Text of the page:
I'm taking 6 months away from my day job to look after my son, Archie, who was 6 months old last week. I've been following GeekDad for a while (even before I became a dad) and thought it might be interesting to share my experiences.
I live in London, England and am taking what's known in the UK as additional paternity leave. It's a relatively new employment right that allows the parents of a new or adopted baby to split the standard, statutory maternity rights between the mother and father instead of falling just to the mother. It's recent legislation and is not a commonly taken option (or even well known about).
What this means for me is that I'm taking a 6 month break from my career as an IT architect (I work in data mining and predictive analytics) to look after my baby son. My wife has gone back to work and I'm going to be the prime carer. I'm intending these blog posts to chart my progress and share anything that I think might interest other GeekDads.
This first post is really just an introduction and I intend to write a post at the end of each week.
So, why did I make the decision to do this? I first came across the concept of additional paternity leave when I was consulting for a German car manufacturer in Munich around three years ago. The technical lead of the project I was working on was going on leave and I'd been asked to help train up the person providing his cover. It turned out he was doing the equivalent of what I am doing now. I thought it was a really nice idea at the time and thought it was a shame that it wasn't an option in the UK.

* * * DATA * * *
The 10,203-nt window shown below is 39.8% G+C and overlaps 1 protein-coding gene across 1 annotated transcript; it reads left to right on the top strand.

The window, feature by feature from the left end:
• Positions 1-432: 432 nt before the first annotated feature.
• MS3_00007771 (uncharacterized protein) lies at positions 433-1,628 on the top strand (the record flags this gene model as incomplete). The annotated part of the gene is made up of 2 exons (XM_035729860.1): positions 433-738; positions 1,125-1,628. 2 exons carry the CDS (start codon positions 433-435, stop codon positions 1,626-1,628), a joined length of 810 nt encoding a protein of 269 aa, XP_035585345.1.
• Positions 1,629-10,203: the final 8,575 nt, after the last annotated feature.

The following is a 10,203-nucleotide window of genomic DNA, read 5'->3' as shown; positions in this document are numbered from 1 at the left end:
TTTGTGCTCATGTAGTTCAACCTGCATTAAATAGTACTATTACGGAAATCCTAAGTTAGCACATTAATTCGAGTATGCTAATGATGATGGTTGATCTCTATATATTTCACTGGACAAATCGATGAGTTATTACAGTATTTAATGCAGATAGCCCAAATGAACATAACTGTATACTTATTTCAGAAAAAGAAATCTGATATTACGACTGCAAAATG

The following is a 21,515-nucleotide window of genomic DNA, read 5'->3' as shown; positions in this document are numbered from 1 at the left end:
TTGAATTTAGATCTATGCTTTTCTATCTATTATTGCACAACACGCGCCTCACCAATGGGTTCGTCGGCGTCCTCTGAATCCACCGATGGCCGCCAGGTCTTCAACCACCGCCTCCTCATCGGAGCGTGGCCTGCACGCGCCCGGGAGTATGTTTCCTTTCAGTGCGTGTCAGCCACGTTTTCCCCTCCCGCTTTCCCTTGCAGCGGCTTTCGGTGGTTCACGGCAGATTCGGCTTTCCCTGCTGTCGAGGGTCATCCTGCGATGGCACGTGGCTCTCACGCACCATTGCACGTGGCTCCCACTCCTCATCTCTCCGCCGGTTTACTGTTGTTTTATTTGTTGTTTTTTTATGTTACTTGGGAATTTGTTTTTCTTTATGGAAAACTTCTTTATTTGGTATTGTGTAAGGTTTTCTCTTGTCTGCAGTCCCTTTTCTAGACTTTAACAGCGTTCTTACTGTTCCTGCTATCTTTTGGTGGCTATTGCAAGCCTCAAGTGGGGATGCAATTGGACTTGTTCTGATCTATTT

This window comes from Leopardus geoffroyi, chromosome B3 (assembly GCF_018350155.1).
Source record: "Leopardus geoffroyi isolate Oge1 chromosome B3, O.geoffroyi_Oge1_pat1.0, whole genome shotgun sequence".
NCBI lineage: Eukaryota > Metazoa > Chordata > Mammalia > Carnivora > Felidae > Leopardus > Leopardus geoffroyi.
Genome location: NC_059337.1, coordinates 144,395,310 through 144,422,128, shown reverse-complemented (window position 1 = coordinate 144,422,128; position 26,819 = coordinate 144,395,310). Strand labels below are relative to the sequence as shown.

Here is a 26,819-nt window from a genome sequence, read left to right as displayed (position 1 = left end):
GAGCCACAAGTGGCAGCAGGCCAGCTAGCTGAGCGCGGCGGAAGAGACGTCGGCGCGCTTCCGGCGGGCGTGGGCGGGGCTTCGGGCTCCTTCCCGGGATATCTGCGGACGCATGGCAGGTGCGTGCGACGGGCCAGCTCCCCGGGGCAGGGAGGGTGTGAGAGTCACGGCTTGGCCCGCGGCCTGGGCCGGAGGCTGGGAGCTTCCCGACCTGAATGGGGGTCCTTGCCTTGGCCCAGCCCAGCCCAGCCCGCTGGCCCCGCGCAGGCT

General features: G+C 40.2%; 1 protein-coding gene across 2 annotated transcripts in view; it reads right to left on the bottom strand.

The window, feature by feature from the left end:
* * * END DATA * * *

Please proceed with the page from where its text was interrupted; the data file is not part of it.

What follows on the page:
Then, a few months later, as part of the 2010 Equality Act, the law changed and it became a viable option. I discussed it with my wife - if we ever had kids I'd like to share the responsibility of looking after the baby in the first year.
In 2011 my wife became pregnant and in January 2012 Archie was born, healthy and happy. After a few months of the challenges of new parenthood I was undeterred and spoke to my employer about my intention to take the leave. Fortunately, my boss was very supportive - he has four kids - and he proceeded to tell me how he can change a nappy with one hand and a glass of red wine in the other.
That kicked off the process and it's been interesting to gauge reactions from people since. They've been very positive, on the whole. Several of my colleagues indicated that they would have liked to have done the same or would consider doing the same if they were still to have family. The main issue for most is the financial one, although I'm fortunate that my wife and I have similar incomes. Most, though, aren't in the same situation, partly due to the still significant gap between average male and female pay. I'd hope that, as more men take up this option, that gap could be reduced.
I'm looking forward to the whole thing. My wife went back to work this week and I'm now in charge. Hopefully you'll find my journey interesting.